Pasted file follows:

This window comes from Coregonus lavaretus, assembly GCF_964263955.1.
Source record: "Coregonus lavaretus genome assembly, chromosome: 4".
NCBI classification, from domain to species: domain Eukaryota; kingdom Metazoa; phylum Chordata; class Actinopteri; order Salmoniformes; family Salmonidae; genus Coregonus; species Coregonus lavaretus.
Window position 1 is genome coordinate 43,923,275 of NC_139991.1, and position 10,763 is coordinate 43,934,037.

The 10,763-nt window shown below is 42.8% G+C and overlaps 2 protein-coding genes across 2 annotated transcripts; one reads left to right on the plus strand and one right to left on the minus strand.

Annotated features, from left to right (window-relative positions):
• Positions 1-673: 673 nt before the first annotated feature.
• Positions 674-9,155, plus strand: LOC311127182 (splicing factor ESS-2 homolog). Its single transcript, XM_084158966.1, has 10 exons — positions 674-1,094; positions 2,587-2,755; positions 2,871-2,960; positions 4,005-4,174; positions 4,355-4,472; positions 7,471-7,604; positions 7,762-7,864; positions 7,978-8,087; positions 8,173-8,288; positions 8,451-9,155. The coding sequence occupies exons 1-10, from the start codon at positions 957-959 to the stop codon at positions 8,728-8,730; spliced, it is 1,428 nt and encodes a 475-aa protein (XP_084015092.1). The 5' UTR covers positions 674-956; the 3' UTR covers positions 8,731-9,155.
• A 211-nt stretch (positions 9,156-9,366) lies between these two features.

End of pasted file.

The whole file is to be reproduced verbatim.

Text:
This window comes from Coregonus lavaretus, assembly GCF_964263955.1.
Source record: "Coregonus lavaretus genome assembly, chromosome: 4".
NCBI classification, from domain to species: domain Eukaryota; kingdom Metazoa; phylum Chordata; class Actinopteri; order Salmoniformes; family Salmonidae; genus Coregonus; species Coregonus lavaretus.
Window position 1 is genome coordinate 43,923,275 of NC_139991.1, and position 10,763 is coordinate 43,934,037.

The 10,763-nt window shown below is 42.8% G+C and overlaps 2 protein-coding genes across 2 annotated transcripts; one reads left to right on the plus strand and one right to left on the minus strand.

Annotated features, from left to right (window-relative positions):
• Positions 1-673: 673 nt before the first annotated feature.
• Positions 674-9,155, plus strand: LOC311127182 (splicing factor ESS-2 homolog). Its single transcript, XM_084158966.1, has 10 exons — positions 674-1,094; positions 2,587-2,755; positions 2,871-2,960; positions 4,005-4,174; positions 4,355-4,472; positions 7,471-7,604; positions 7,762-7,864; positions 7,978-8,087; positions 8,173-8,288; positions 8,451-9,155. The coding sequence occupies exons 1-10, from the start codon at positions 957-959 to the stop codon at positions 8,728-8,730; spliced, it is 1,428 nt and encodes a 475-aa protein (XP_084015092.1). The 5' UTR covers positions 674-956; the 3' UTR covers positions 8,731-9,155.
• A 211-nt stretch (positions 9,156-9,366) lies between these two features.